then you stand by that as truthful?

      It seems to me that your apology is more about salvaging some pride and attempting to sweep under the rug a series of petulant outbursts. So, sorry, but I'm calling this a faux-apology, one where your pride stands front and center.

      I know that it can be easily portrayed as grossly ungenerous on my part to characterize your "apology" as I have, but as I've said before I value honesty very highly. And it seems to me that if you cannot be honest with yourself, and others, and if one's pride is more important than truth, then your gestures toward self-assessment will ring very hollow in all ears but your own.

    2. Cal, my apology is what it is. If it is imperfect, that is hardly any surprise, for I am imperfect.

      You declared a long time ago you had zero respect for me. I do not expect to change your mind.

      If it rings hollow in others' ears, then I have at least done what I can without being dishonest about it myself. I apologized for my harshness. I stand by what I know was right. There is an area of overlap between those two categories, where my statements of fact or opinion were also expressions of harshness. It's very difficult to parse the two apart, and I don't want to start another round of debate over which is which.

      I'll let my reputation here be what it is after all this.

  14. TG: "You declared a long time ago you had zero respect for me. I do not expect to change your mind."

    That's disappointing, really. If you were to act in a way that is honest, and consistent, that would certainly earn my respect. I am not set against you, as a person, or as a project. But as long as you continue to behave as you have, then I will withhold that most fundamental of human currency - respect. It's a lot like belief, really -- you can't pretend to have respect for someone in the same way that you can't pretend to believe something.

  15. Contrary to this article, Christians don't miss the fact that the result of reading the bible is an interpretation. Christians, however, believe two things concerning the nature of Bible interpretation that Mr. Lindsay apparently does not. Christians believe God has given the Holy spirit to illuminate interpretation (1 Cor 2). Christians also believe that language is sufficient to carry meaning, allowing the conclusion "Thus says the Lord" to be justified in spite of the difficulties of interpreting language.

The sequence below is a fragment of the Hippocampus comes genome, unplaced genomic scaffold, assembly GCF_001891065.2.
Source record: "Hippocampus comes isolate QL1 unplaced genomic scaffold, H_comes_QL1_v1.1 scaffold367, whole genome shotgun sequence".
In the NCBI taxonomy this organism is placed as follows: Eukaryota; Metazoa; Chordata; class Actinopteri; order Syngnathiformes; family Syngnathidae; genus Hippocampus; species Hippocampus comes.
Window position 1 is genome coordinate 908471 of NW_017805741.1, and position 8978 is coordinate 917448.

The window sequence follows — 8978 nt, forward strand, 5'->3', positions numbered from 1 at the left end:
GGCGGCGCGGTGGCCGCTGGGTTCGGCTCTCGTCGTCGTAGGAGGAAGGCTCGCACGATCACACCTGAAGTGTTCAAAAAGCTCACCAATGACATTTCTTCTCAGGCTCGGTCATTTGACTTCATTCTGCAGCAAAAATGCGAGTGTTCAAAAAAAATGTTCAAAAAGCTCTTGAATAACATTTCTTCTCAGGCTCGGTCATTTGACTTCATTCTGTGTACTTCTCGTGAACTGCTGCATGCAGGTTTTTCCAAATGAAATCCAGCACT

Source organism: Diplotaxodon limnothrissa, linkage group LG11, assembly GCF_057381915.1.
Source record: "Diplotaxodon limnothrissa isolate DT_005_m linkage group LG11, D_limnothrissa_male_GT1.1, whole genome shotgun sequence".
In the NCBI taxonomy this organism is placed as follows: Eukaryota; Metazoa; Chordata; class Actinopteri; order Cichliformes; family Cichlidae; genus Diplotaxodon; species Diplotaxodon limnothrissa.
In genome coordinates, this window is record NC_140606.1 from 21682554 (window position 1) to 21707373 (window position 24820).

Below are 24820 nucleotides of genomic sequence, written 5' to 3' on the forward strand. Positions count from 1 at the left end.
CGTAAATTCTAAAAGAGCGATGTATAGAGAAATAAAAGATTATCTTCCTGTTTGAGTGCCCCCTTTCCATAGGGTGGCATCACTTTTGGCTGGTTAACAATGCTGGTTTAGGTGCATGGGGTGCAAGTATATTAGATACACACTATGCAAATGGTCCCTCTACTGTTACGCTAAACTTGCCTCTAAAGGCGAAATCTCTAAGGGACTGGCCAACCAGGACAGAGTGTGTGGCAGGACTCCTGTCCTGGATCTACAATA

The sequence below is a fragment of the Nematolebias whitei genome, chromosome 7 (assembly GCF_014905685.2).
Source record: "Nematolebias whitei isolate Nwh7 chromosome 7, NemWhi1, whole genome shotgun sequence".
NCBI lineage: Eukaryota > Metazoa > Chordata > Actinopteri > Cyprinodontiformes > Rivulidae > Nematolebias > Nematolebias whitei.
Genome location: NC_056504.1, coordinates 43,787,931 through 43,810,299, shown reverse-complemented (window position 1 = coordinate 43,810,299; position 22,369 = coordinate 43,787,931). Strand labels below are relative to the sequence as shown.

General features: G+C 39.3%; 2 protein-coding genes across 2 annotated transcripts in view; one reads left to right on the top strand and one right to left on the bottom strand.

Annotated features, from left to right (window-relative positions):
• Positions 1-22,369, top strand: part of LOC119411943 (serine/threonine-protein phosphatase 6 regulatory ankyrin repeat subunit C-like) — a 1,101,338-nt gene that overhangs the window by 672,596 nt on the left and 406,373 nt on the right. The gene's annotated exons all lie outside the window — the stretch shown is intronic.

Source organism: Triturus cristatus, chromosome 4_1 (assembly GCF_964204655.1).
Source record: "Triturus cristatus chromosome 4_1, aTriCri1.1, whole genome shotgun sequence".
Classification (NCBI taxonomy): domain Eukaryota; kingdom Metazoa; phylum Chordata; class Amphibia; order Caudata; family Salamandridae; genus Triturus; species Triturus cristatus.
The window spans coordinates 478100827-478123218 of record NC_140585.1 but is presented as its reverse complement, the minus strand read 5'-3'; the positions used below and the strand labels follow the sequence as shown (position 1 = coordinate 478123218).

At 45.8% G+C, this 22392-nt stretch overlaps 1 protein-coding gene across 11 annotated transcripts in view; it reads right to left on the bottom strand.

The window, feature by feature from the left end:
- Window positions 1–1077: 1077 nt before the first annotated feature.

If language sufficient to carry meaning from author to audience, then Mr. Lindsay's post fails. If language is not sufficient to carry meaning, which is what Mr Lindsay seems to be implying here, then Bible interpretation is not the only thing that is doomed. If language does not convey meaning from author to audience, then all communication fails - including science and every day conversation. In fact, If Mr. Lindsay's post is correct, then the post is pointless as no one will ever get the message - being left instead with just a private interpretation.

  16. Dallas C: "If language sufficient to carry meaning from author to audience, then Mr. Lindsay's post fails."

    I don't read the post that way. I think you are also confusing interpreting, and defining.
    The post does not say that words have no meaning, nor that they cannot be interpreted.

    As your first paragraph makes clear, there is no verifiable, reliable, objective way to demonstrate that your interpretation of the stories in the Bible is correct. As you have shown, you must invoke another imaginary concept (the Holy Spirit), with which your interpretation supposedly aligns.

    The post doesn't say that Biblical interpretations are without meaning. It says that, absent an external standard (one that is objective, reliable, and verifiable) for one's interpretations, those interpretations are without a means for correction. There is no way to settle a disagreement about interpretations. Every Christian has to take their own, personal flyer when it comes to that.

    Now, if there were a Holy Spirit that did indeed provide an objective standard with which one could gauge various interpretations, then I would agree with you. But, based simply on the increasing number of denominations, sects, etc. throughout time, we have growing confirmation that this Holy Spirit does not exist in any what that would be meaningful.

    1. Even putting it in bold didn't help. It's the act of taking their particular interpretation as the Truth that shows that they're missing the fact that every Bible reading is just an interpretation.